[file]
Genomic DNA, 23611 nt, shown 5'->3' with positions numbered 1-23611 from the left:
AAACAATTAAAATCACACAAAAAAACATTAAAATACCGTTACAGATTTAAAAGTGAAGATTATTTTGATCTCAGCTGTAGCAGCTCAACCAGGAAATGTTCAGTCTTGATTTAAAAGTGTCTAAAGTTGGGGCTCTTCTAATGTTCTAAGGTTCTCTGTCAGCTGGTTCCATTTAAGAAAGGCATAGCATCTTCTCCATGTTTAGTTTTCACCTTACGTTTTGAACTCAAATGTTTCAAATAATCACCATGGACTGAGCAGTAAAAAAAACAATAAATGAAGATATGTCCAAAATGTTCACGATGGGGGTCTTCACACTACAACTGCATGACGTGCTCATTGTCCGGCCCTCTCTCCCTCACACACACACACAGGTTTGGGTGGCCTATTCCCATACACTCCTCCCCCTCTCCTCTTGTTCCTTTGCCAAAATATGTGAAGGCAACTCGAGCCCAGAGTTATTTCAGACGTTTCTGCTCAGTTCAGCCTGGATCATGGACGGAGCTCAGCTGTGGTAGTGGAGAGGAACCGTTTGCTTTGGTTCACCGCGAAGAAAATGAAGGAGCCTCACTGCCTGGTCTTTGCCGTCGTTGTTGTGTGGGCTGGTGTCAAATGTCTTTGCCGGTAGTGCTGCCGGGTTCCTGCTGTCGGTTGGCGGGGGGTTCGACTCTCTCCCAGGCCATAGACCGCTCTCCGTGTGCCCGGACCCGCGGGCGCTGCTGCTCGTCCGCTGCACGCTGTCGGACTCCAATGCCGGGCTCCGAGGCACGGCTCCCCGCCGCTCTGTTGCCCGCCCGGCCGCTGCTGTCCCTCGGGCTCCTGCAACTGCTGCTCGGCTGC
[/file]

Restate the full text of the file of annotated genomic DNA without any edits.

Genomic DNA, 23611 nt, shown 5'->3' with positions numbered 1-23611 from the left:
AAACAATTAAAATCACACAAAAAAACATTAAAATACCGTTACAGATTTAAAAGTGAAGATTATTTTGATCTCAGCTGTAGCAGCTCAACCAGGAAATGTTCAGTCTTGATTTAAAAGTGTCTAAAGTTGGGGCTCTTCTAATGTTCTAAGGTTCTCTGTCAGCTGGTTCCATTTAAGAAAGGCATAGCATCTTCTCCATGTTTAGTTTTCACCTTACGTTTTGAACTCAAATGTTTCAAATAATCACCATGGACTGAGCAGTAAAAAAAACAATAAATGAAGATATGTCCAAAATGTTCACGATGGGGGTCTTCACACTACAACTGCATGACGTGCTCATTGTCCGGCCCTCTCTCCCTCACACACACACACAGGTTTGGGTGGCCTATTCCCATACACTCCTCCCCCTCTCCTCTTGTTCCTTTGCCAAAATATGTGAAGGCAACTCGAGCCCAGAGTTATTTCAGACGTTTCTGCTCAGTTCAGCCTGGATCATGGACGGAGCTCAGCTGTGGTAGTGGAGAGGAACCGTTTGCTTTGGTTCACCGCGAAGAAAATGAAGGAGCCTCACTGCCTGGTCTTTGCCGTCGTTGTTGTGTGGGCTGGTGTCAAATGTCTTTGCCGGTAGTGCTGCCGGGTTCCTGCTGTCGGTTGGCGGGGGGTTCGACTCTCTCCCAGGCCATAGACCGCTCTCCGTGTGCCCGGACCCGCGGGCGCTGCTGCTCGTCCGCTGCACGCTGTCGGACTCCAATGCCGGGCTCCGAGGCACGGCTCCCCGCCGCTCTGTTGCCCGCCCGGCCGCTGCTGTCCCTCGGGCTCCTGCAACTGCTGCTCGGCTGC